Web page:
Miss N

The Cannes Diaries – Of Rain, Spielberg and Gatsby

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Rain, and more rain – welcome to Day 1 of the 66th Cannes Film Festival. Luckily, there were other highlights today, enough to draw attention away from the gloomy skies.

The cast of the opening film at this year’s event, The Great Gatsby, took part in a press conference before the film’s red carpet European debut. The only thing I’ve found that comes close to Brangelina fever here in Cannes is Leo fever, and fans were lined all along the halls of the Palais des Festivals just to catch a glimpse of Leonardo DiCaprio. He said he found Gatsby to be a “fascinating” character, one he came to know a lot more intimately after re-studying him again for this role, in the pages of F Scott Fitzgerald’s book. But it was even more delightful to hear Tobey Maguire, who plays Nick Carraway to Leo’s Gatsby, talk about working with his friend.

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Director Baz Lurhmann as Leonardo DiCaprio, Tobey Maguire and Isla Fisher take their seats.
Director Baz Lurhmann as Leonardo DiCaprio, Tobey Maguire and Isla Fisher take their seats.

Next up, Steven Spielberg led this year’s jury into the press conference room, to talk about how they’re going to approach the process of deciding which film will be honoured with the top prize, the Palme d’Or, this year. Nine filmmakers make up the jury, among them actress Nicole Kidman, director Lynne Ramsay, and recent Oscar winners Ang Lee (who beat Spielberg for best director) and Christoph Waltz (whose international career was made here in Cannes a few years ago with Inglourious Basterds). It was quite sweet when Lee was asked about winning the Oscar over Spielberg and he said he didn’t think much about the competition factor because the Jaws director is his “hero.” Spielberg returned the love, saying he admired Life of Pi, and Lee’s work too.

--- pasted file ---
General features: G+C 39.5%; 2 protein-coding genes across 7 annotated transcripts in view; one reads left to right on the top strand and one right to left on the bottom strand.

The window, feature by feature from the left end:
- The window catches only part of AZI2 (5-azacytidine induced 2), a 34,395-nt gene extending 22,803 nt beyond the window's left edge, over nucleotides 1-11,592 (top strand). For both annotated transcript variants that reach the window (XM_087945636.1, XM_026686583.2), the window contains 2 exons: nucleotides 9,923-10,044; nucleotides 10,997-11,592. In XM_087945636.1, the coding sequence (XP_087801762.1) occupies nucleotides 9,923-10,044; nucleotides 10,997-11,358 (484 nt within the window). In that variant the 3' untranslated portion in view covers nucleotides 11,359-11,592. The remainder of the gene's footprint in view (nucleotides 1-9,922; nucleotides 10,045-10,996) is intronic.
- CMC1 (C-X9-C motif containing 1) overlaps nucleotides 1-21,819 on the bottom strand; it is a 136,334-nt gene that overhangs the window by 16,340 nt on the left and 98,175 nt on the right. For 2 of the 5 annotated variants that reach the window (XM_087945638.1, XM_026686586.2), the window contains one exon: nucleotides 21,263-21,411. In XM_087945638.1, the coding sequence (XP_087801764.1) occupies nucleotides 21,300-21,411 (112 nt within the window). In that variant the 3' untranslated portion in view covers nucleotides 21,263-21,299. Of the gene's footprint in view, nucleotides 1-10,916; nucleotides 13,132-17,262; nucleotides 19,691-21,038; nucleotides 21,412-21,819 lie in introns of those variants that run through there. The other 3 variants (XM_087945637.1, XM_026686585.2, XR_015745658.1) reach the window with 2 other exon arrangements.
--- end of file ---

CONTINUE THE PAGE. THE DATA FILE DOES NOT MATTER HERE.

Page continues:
He went on to say that he thinks film festivals are not so much about competing, but rather the chance for filmmakers from all over the globe to show off: “It’s a chance to brag and to boast about all the different things that so many cultures get to say about their worlds and about each other. I look at it as two weeks of celebrating film, not two weeks of pitting one film against the other,” he said.

Steven Spielberg

In that spirit, the festival is on. 19 films vying for the Palme d’Or, and many more just for some of that much-loved Cannes buzz that may just spill out of the Festival des Palais, and into movie theatres across the world.




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